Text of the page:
Americans ALWAYS buy these same vegetables when grocery shopping


By SWNS Staff
Four in 10 Americans think being picky eaters are holding them back from trying new foods, especially vegetables, according to new research.
A recent survey of 2,122 Americans revealed that 38% won’t try a new veggie just because they’re too picky and 16% claim they don’t know how to cook other veggies outside their comfort zone.
And only 30% feel confident that they eat a balanced diet most of the time, with one in four (26%) admitting that they only eat healthy once in a while.
Conducted by OnePoll on behalf of Bolthouse Farms, the study explored the motivators behind people’s cooking habits, as well as Americans’ relationship with vegetables, revealing the most popular produce in the kitchen. 

When it comes to vegetables, people really are creatures of habit — 62% said they always buy the same veggies when shopping for produce. 
The most popular veggies bought each week include potatoes (61%), lettuce (61%), onions (55%) and carrots (53%).
Broccoli and carrots reigned the supreme vegetables throughout the country (70% and 69%), with spinach (55%) rounding out the top three vegetables Americans are most likely to eat.
“It’s great to see Americans investing in their health by finding different ways to incorporate vegetables into their diets,” said Adam Hellstern, Sr. Director of Agricultural Strategy & Marketing at Bolthouse Farms. “Vegetables are so important to Americans, especially carrots – especially with 21% of respondents putting trust in carrots as the first solid food they fed to their baby.”
While homestyle and hearty dishes are often regarded as comfort food, data suggests vegetables provide some level of comfort, as well.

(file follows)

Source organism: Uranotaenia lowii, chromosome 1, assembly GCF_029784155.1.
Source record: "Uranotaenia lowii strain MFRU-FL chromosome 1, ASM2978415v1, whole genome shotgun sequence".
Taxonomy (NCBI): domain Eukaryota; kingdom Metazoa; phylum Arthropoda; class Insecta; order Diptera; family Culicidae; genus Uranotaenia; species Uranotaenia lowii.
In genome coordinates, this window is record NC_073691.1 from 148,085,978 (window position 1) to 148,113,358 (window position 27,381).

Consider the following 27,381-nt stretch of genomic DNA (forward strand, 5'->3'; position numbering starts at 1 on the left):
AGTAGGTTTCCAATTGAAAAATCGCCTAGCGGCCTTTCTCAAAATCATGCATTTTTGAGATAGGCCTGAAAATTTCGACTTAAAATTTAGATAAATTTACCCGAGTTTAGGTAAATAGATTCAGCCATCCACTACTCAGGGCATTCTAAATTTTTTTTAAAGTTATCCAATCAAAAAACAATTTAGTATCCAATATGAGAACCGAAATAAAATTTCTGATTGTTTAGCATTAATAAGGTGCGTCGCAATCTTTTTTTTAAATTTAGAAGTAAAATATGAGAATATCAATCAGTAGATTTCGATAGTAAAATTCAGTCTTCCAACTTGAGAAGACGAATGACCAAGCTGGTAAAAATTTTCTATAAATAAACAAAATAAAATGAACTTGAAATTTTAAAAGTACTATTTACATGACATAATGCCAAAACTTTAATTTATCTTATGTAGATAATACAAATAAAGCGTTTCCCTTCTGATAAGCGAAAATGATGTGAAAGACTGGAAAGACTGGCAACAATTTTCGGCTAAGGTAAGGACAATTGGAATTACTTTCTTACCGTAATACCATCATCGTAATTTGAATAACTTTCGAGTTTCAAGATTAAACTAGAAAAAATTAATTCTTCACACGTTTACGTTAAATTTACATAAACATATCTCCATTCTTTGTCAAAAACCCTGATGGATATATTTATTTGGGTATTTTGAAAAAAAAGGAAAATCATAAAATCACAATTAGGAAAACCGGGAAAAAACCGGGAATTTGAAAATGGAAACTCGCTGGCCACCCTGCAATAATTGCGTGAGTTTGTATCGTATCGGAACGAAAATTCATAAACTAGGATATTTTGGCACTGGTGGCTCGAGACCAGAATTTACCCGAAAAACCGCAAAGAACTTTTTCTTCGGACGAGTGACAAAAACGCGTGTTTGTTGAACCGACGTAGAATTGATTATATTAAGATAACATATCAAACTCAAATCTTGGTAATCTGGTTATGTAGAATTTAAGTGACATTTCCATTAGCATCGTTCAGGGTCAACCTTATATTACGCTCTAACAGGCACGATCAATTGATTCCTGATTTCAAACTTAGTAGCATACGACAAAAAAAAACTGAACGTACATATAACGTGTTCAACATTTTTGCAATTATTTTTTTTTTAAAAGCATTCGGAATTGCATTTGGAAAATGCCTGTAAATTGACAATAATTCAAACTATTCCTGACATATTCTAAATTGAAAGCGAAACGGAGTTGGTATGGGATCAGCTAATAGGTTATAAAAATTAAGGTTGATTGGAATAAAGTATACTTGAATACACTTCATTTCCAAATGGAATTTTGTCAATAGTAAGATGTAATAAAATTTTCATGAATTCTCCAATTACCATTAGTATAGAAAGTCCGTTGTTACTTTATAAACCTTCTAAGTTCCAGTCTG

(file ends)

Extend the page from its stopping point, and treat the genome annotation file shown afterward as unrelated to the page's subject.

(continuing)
Two in three respondents who like veggies said they feel relaxed or peaceful after eating them, and three in 10 (31%) said incorporating them into a balanced diet makes them feel empowered.
How do Americans consume their “comfort” veggies? Carrots topped the list of veggies respondents would be most likely to include in a veggie tray (74%), followed by broccoli (65%) and celery (62%).
Carrots (34%) also join celery (33%) as the most dippable vegetables. More millennials said they’d pick up a carrot for dipping (38%), compared to those aged 57 and older (27%).
Most said they would give select vegetables a second chance if they learned how to cook it properly (52%) or if they learned more about its health benefits (42%).
“Change from the usual can be good, especially for the 57% of Americans that said they’ve eaten a vegetable that tasted better than they expected. Trying new foods as part of a balanced diet can break Americans ‘picky habits,’ and eating vegetables comes with a variety of great benefits,” continued Hellstern. “Americans’ relationship with food is focused on healthy eating plus great taste, and carrots bring both to the table, supporting everything from digestion to immunity to bone health.”

Potatoes (61%) (tie)
Lettuce (61%) (tie)
Onion (55%)
Carrots (53%)
Peppers (45%)
Corn (45%)
Beans (36%)
Garlic (34%)
Mushrooms (34%)
Celery (29%)


Broccoli (70%)
Carrots (69%)
Spinach (55%)
Sweet potatoes (53%)
Asparagus (50%)
Cabbage (47%)
Cauliflower (49%)
Zucchini (45%)
Squash (39%)
Brussels sprouts (36%)

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